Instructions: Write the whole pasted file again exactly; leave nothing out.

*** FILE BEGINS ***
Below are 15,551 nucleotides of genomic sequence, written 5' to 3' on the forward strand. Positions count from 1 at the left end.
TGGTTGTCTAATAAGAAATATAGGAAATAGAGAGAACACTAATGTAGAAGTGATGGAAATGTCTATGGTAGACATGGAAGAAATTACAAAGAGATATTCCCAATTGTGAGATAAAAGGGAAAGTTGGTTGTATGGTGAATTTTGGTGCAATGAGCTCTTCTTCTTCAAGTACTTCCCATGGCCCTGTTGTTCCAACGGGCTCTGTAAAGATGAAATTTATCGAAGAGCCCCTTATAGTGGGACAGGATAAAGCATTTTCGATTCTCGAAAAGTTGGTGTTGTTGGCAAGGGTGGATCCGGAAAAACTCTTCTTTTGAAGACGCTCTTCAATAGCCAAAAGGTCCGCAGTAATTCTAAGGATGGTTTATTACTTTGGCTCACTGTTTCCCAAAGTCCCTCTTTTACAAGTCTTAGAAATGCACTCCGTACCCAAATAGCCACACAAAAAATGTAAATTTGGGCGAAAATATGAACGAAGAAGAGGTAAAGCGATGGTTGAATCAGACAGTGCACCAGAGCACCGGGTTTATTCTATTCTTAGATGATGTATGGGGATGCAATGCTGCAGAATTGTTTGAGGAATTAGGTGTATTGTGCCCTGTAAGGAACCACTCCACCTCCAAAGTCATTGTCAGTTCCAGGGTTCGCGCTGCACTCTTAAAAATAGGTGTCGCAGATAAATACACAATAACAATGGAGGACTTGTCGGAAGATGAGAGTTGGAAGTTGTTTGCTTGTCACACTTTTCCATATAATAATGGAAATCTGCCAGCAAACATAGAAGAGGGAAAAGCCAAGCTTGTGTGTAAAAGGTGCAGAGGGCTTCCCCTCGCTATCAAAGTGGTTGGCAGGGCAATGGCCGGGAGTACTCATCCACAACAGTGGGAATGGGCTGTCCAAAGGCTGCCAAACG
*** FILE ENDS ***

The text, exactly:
Below are 15,551 nucleotides of genomic sequence, written 5' to 3' on the forward strand. Positions count from 1 at the left end.
TGGTTGTCTAATAAGAAATATAGGAAATAGAGAGAACACTAATGTAGAAGTGATGGAAATGTCTATGGTAGACATGGAAGAAATTACAAAGAGATATTCCCAATTGTGAGATAAAAGGGAAAGTTGGTTGTATGGTGAATTTTGGTGCAATGAGCTCTTCTTCTTCAAGTACTTCCCATGGCCCTGTTGTTCCAACGGGCTCTGTAAAGATGAAATTTATCGAAGAGCCCCTTATAGTGGGACAGGATAAAGCATTTTCGATTCTCGAAAAGTTGGTGTTGTTGGCAAGGGTGGATCCGGAAAAACTCTTCTTTTGAAGACGCTCTTCAATAGCCAAAAGGTCCGCAGTAATTCTAAGGATGGTTTATTACTTTGGCTCACTGTTTCCCAAAGTCCCTCTTTTACAAGTCTTAGAAATGCACTCCGTACCCAAATAGCCACACAAAAAATGTAAATTTGGGCGAAAATATGAACGAAGAAGAGGTAAAGCGATGGTTGAATCAGACAGTGCACCAGAGCACCGGGTTTATTCTATTCTTAGATGATGTATGGGGATGCAATGCTGCAGAATTGTTTGAGGAATTAGGTGTATTGTGCCCTGTAAGGAACCACTCCACCTCCAAAGTCATTGTCAGTTCCAGGGTTCGCGCTGCACTCTTAAAAATAGGTGTCGCAGATAAATACACAATAACAATGGAGGACTTGTCGGAAGATGAGAGTTGGAAGTTGTTTGCTTGTCACACTTTTCCATATAATAATGGAAATCTGCCAGCAAACATAGAAGAGGGAAAAGCCAAGCTTGTGTGTAAAAGGTGCAGAGGGCTTCCCCTCGCTATCAAAGTGGTTGGCAGGGCAATGGCCGGGAGTACTCATCCACAACAGTGGGAATGGGCTGTCCAAAGGCTGCCAAACG